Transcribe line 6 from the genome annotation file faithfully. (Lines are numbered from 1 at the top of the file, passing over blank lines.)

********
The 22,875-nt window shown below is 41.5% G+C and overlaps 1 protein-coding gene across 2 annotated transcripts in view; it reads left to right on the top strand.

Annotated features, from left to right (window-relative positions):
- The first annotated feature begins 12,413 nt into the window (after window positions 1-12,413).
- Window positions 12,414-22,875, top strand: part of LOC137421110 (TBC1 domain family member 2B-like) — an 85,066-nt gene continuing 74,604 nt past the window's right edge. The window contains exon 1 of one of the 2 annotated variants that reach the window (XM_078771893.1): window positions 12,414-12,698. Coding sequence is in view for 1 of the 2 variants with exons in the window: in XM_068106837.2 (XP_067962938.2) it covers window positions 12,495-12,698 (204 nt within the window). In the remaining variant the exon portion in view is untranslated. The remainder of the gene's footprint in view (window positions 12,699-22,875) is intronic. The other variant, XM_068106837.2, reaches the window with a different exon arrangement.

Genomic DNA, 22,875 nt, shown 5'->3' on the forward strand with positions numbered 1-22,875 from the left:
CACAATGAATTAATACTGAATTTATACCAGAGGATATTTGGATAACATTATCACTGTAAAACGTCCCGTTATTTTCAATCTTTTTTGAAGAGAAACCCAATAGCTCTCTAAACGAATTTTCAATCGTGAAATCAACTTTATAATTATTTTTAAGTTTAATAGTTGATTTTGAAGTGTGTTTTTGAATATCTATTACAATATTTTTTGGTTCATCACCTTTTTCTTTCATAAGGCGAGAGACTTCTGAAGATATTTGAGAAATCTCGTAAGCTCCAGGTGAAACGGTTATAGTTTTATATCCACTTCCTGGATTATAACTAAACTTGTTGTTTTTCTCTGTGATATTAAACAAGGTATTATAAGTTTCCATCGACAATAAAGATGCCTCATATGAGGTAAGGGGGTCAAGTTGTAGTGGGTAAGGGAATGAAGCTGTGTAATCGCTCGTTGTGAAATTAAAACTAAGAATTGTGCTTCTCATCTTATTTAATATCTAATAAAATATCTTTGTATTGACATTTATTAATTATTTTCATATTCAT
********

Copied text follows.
CACAATGAATTAATACTGAATTTATACCAGAGGATATTTGGATAACATTATCACTGTAAAACGTCCCGTTATTTTCAATCTTTTTTGAAGAGAAACCCAATAGCTCTCTAAACGAATTTTCAATCGTGAAATCAACTTTATAATTATTTTTAAGTTTAATAGTTGATTTTGAAGTGTGTTTTTGAATATCTATTACAATATTTTTTGGTTCATCACCTTTTTCTTTCATAAGGCGAGAGACTTCTGAAGATATTTGAGAAATCTCGTAAGCTCCAGGTGAAACGGTTATAGTTTTATATCCACTTCCTGGATTATAACTAAACTTGTTGTTTTTCTCTGTGATATTAAACAAGGTATTATAAGTTTCCATCGACAATAAAGATGCCTCATATGAGGTAAGGGGGTCAAGTTGTAGTGGGTAAGGGAATGAAGCTGTGTAATCGCTCGTTGTGAAATTAAAACTAAGAATTGTGCTTCTCATCTTATTTAATATCTAATAAAATATCTTTGTATTGACATTTATTAATTATTTTCATATTCAT